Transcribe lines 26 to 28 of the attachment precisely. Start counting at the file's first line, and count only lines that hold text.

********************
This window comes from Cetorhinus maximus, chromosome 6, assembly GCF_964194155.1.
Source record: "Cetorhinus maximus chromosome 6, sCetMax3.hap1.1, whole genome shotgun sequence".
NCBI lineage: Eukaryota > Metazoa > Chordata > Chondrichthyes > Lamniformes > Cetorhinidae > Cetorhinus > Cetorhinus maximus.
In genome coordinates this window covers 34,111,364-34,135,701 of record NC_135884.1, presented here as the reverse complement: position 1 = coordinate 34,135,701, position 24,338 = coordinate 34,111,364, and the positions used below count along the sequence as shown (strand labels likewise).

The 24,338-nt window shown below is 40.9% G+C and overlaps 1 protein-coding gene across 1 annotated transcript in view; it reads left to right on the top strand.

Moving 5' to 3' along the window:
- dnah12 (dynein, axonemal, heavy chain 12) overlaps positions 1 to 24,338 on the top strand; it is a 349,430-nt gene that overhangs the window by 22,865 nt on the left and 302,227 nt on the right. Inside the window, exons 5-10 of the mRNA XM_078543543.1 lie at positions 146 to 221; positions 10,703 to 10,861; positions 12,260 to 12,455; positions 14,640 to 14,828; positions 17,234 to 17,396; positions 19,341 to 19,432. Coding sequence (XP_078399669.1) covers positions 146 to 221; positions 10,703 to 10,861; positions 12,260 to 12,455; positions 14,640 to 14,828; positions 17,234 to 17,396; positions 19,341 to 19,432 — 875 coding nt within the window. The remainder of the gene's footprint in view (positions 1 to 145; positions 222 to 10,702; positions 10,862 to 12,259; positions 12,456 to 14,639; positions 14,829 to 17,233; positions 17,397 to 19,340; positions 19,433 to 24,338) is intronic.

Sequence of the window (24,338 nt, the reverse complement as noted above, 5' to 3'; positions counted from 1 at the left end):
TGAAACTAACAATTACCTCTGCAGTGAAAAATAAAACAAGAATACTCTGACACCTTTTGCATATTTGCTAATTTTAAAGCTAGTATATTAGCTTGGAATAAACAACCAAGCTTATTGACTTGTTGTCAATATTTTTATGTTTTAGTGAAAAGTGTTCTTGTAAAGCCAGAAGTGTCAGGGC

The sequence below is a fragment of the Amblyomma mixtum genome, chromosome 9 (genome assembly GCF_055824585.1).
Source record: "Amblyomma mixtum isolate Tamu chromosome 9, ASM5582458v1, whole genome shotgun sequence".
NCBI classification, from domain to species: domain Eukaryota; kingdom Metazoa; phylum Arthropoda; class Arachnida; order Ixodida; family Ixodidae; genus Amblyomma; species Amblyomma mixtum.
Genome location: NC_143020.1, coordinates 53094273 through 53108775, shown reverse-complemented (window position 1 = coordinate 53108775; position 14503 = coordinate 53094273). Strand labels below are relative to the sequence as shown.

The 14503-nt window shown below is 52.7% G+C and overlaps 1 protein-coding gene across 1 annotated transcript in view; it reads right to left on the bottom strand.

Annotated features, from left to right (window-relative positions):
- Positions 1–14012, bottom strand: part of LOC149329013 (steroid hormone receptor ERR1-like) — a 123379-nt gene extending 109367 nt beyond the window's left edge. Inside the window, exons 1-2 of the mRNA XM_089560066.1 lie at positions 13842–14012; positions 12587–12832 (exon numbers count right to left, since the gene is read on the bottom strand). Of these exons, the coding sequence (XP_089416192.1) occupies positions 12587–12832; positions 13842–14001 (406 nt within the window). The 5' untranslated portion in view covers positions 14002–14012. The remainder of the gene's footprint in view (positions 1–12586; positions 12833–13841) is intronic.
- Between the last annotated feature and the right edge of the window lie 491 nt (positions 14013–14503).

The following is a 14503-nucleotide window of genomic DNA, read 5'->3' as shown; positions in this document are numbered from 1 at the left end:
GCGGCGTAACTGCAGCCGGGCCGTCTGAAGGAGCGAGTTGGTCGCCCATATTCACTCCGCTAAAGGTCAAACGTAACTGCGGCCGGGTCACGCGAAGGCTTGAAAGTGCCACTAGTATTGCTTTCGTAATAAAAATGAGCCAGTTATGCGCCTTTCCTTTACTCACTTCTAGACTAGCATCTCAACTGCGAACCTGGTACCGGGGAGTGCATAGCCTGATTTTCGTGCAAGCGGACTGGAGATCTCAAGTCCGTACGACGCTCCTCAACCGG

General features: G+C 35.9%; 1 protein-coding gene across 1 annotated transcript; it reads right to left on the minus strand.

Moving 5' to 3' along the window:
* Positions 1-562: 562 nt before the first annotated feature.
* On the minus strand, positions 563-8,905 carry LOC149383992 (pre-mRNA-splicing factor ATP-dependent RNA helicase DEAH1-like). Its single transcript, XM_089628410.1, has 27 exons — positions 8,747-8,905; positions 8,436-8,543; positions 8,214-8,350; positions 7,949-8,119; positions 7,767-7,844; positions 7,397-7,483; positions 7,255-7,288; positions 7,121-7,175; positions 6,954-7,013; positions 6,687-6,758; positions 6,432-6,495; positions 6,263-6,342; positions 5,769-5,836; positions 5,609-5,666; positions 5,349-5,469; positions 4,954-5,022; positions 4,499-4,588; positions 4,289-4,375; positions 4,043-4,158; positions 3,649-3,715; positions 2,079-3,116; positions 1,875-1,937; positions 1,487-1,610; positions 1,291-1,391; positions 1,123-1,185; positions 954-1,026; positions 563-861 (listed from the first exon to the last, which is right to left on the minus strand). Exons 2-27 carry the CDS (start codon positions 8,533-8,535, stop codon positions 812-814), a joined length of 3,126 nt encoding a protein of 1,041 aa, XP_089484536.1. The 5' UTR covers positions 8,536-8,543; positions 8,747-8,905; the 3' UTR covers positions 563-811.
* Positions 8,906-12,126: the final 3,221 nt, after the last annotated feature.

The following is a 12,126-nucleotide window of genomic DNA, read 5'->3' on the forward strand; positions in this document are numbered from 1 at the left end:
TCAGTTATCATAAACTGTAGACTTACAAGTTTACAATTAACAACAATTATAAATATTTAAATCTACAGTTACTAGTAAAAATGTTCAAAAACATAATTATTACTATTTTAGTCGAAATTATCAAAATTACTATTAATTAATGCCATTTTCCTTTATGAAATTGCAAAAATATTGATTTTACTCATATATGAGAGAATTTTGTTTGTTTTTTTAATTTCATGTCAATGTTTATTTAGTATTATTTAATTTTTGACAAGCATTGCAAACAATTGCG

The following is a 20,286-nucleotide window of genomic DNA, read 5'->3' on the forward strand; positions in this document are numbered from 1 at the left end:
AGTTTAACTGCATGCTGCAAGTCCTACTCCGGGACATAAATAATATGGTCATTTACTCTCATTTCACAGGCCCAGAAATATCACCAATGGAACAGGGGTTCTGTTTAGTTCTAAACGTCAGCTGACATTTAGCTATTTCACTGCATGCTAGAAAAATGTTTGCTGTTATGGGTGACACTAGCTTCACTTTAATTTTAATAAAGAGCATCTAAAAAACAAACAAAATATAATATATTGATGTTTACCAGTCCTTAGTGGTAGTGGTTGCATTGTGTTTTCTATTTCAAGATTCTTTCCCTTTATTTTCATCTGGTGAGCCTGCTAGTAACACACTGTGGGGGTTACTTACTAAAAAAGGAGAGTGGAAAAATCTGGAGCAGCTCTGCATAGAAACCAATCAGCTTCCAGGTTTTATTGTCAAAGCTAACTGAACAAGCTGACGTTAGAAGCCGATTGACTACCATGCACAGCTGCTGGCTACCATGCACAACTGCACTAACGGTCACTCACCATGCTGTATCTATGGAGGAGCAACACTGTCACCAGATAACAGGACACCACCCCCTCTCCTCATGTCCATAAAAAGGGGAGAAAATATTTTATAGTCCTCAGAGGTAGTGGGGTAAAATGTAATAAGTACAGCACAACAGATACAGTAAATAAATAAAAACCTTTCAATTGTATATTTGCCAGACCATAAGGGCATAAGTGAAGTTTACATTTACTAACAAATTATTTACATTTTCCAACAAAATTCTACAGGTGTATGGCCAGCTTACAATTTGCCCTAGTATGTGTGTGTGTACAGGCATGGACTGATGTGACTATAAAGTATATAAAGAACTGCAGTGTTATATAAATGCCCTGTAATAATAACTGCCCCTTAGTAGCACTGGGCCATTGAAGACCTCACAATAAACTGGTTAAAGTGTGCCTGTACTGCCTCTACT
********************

TCAGTTATCATAAACTGTAGACTTACAAGTTTACAATTAACAACAATTATAAATATTTAAATCTACAGTTACTAGTAAAAATGTTCAAAAACATAATTATTACTATTTTAGTCGAAATTATCAAAATTACTATTAATTAATGCCATTTTCCTTTATGAAATTGCAAAAATATTGATTTTACTCATATATGAGAGAATTTTGTTTGTTTTTTTAATTTCATGTCAATGTTTATTTAGTATTATTTAATTTTTGACAAGCATTGCAAACAATTGCG

The following is a 20,286-nucleotide window of genomic DNA, read 5'->3' on the forward strand; positions in this document are numbered from 1 at the left end:
AGTTTAACTGCATGCTGCAAGTCCTACTCCGGGACATAAATAATATGGTCATTTACTCTCATTTCACAGGCCCAGAAATATCACCAATGGAACAGGGGTTCTGTTTAGTTCTAAACGTCAGCTGACATTTAGCTATTTCACTGCATGCTAGAAAAATGTTTGCTGTTATGGGTGACACTAGCTTCACTTTAATTTTAATAAAGAGCATCTAAAAAACAAACAAAATATAATATATTGATGTTTACCAGTCCTTAGTGGTAGTGGTTGCATTGTGTTTTCTATTTCAAGATTCTTTCCCTTTATTTTCATCTGGTGAGCCTGCTAGTAACACACTGTGGGGGTTACTTACTAAAAAAGGAGAGTGGAAAAATCTGGAGCAGCTCTGCATAGAAACCAATCAGCTTCCAGGTTTTATTGTCAAAGCTAACTGAACAAGCTGACGTTAGAAGCCGATTGACTACCATGCACAGCTGCTGGCTACCATGCACAACTGCACTAACGGTCACTCACCATGCTGTATCTATGGAGGAGCAACACTGTCACCAGATAACAGGACACCACCCCCTCTCCTCATGTCCATAAAAAGGGGAGAAAATATTTTATAGTCCTCAGAGGTAGTGGGGTAAAATGTAATAAGTACAGCACAACAGATACAGTAAATAAATAAAAACCTTTCAATTGTATATTTGCCAGACCATAAGGGCATAAGTGAAGTTTACATTTACTAACAAATTATTTACATTTTCCAACAAAATTCTACAGGTGTATGGCCAGCTTACAATTTGCCCTAGTATGTGTGTGTGTACAGGCATGGACTGATGTGACTATAAAGTATATAAAGAACTGCAGTGTTATATAAATGCCCTGTAATAATAACTGCCCCTTAGTAGCACTGGGCCATTGAAGACCTCACAATAAACTGGTTAAAGTGTGCCTGTACTGCCTCTACT